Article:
Britain’s Asda and Morrisons pay London lawsuit against Mastercard.


British supermarket chains Asda and Morrisons have dropped a multi-million-pound lawsuit against Mastercard over prices charged to retailers.

The two parties reached an agreement with the global payments processor and withdrew their claims on Tuesday, according to an order issued by the Competition Appeal Tribunal (CAT). The terms of the payment are confidential.

“We’re happy to have settled and will continue to work with Asda and Morrisons on convenient, safe, and secure electronic payments in their accounts,” a spokesperson for Mastercard said in a report.

A Morrisons spokesperson said: “We have settled our claim and are no longer in dispute with Mastercard.” Asda declined to comment.

The lawsuits were two of several cases brought against Mastercard about so-called multilateral interchange fees (MIFs), which merchants pay credit card companies when consumers use a card to shop.

In 2020, the United Kingdom’s Supreme Court supervised the MIF charged by Mastercard and its rival Visa were an unlawful restriction of competition.

A five-week trial to determine how much compensation Mastercard should pay to Asda and Morrisons was due to begin on Jan 30 but will not take place.
Asda (WMT.N) and Morrisons, two prominent British grocery chains, have settled with Mastercard (MA.N) regarding fees assessed to merchants.

Following a decision made by the two businesses and a ruling issued by the Competition Appeal Tribunal on Tuesday, they negotiated an arrangement with the international payment processor (CAT). The settlement’s terms are kept private.

A Mastercard representative said, “We’re happy to have settled and will continue to work with Asda and Morrisons on suitable, safe, and secure electronic payments in their stores.”

A representative for Morrisons said: “We have resolved our issue and are no longer in conflict with Mastercard.” Asda chose not to respond.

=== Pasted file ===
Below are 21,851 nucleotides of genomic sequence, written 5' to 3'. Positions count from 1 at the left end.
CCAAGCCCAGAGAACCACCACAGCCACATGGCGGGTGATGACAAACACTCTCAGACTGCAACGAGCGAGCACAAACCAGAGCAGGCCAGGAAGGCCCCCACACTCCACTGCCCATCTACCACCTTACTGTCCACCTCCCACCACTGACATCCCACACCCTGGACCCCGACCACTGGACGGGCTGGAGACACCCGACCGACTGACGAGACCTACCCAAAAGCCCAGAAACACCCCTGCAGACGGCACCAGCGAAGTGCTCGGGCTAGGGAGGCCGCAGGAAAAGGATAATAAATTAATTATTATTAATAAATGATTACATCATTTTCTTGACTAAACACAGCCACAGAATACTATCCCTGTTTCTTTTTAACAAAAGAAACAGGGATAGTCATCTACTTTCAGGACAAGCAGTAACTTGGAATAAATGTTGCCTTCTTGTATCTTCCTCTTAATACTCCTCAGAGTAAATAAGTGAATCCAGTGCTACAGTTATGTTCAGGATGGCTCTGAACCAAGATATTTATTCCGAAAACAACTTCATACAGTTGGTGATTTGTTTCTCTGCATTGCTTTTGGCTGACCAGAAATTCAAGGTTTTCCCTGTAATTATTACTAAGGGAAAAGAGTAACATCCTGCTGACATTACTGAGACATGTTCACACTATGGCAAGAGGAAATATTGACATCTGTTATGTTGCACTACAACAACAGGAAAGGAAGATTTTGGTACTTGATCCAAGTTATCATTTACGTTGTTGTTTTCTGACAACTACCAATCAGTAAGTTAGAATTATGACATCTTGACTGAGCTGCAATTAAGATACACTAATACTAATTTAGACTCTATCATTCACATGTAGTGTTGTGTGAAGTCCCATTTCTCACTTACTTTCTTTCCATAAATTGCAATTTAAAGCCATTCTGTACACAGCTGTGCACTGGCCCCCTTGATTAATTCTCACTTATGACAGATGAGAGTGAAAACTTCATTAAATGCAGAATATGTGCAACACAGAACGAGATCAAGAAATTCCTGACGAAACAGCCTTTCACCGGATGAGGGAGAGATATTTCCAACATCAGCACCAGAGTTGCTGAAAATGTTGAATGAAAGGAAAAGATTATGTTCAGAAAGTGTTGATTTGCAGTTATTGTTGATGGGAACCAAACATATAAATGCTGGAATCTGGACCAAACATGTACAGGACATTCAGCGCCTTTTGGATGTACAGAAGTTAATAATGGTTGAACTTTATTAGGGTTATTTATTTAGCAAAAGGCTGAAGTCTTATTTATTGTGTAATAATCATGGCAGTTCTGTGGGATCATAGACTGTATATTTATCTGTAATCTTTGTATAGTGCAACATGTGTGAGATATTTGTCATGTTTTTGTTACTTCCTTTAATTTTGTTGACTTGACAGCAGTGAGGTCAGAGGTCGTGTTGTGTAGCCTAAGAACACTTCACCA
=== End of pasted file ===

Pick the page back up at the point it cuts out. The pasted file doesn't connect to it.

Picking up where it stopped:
Two lawsuits were fill against Mastercard in connection with so-called multilateral interchange fees (MIFs), in which merchants must pay credit card firms when customers use their cards to make purchases.

In 2020, the United Kingdom Supreme Court found that Mastercard’s and rival Visa’s (V.N.) MIF fees were an illegal form of competition restriction.

Retailers have ramped up a battle against Visa and Mastercard, with more than a dozen influential brands logging fresh legal claims over card payment fees.

The High Court writs, which count Levi, SuperdrAll SaintslSaints as claimants, will pile pressure on the two credit card giants following Amazon’s episode on Visa’s high transaction fees last month.

The fashion chains, reported by lawyers at Stephenson Harwood, seek compensation for historic charging fees in breach of competition laws.
The claims long just days after Amazon said it would block customers from shopping with Visa credit cards on the website in Britain. The e-commerce giant said its move to stop accepting credit cards from Jan 19, blaming Visa’s “high fees” after Brexit.

Visa said the legal battle over interchange fees was unrelated to Amazon’s decision. It previously said it was “disappointed that Amazon is intimidating to restrict consumer choice in the future.”
A representative for Visa added: “Visa considers all claims relating to interchange to be without merit and vigorously defended.”

The Supreme Court judged last year that the fees imposed by both Visa and Mastercard on retailers for every card transaction were a breach of E.U. and U.K. competition law.
Supermarket chains Sainsbury’s, Asda, and Morrisons were among the first to take Visa and Mastercard to court. Sainsbury’s settled with Mastercard in August, but its claim with Visa is still live.

The damages that could be payable to the retailers are yet to be determined.
Industry insiders said there was no wonder that more names have come to the fore to sue Visa and Mastercard as firms predict an outcome for the original issues as early as next year. Meanwhile, others believe they can settle out of court before then.

Mastercard firmly believes that retailers of all sizes derive real value from our network committed to supporting our retail partners to adapt and grow their companies through this challenging time.

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Olivia Wilson
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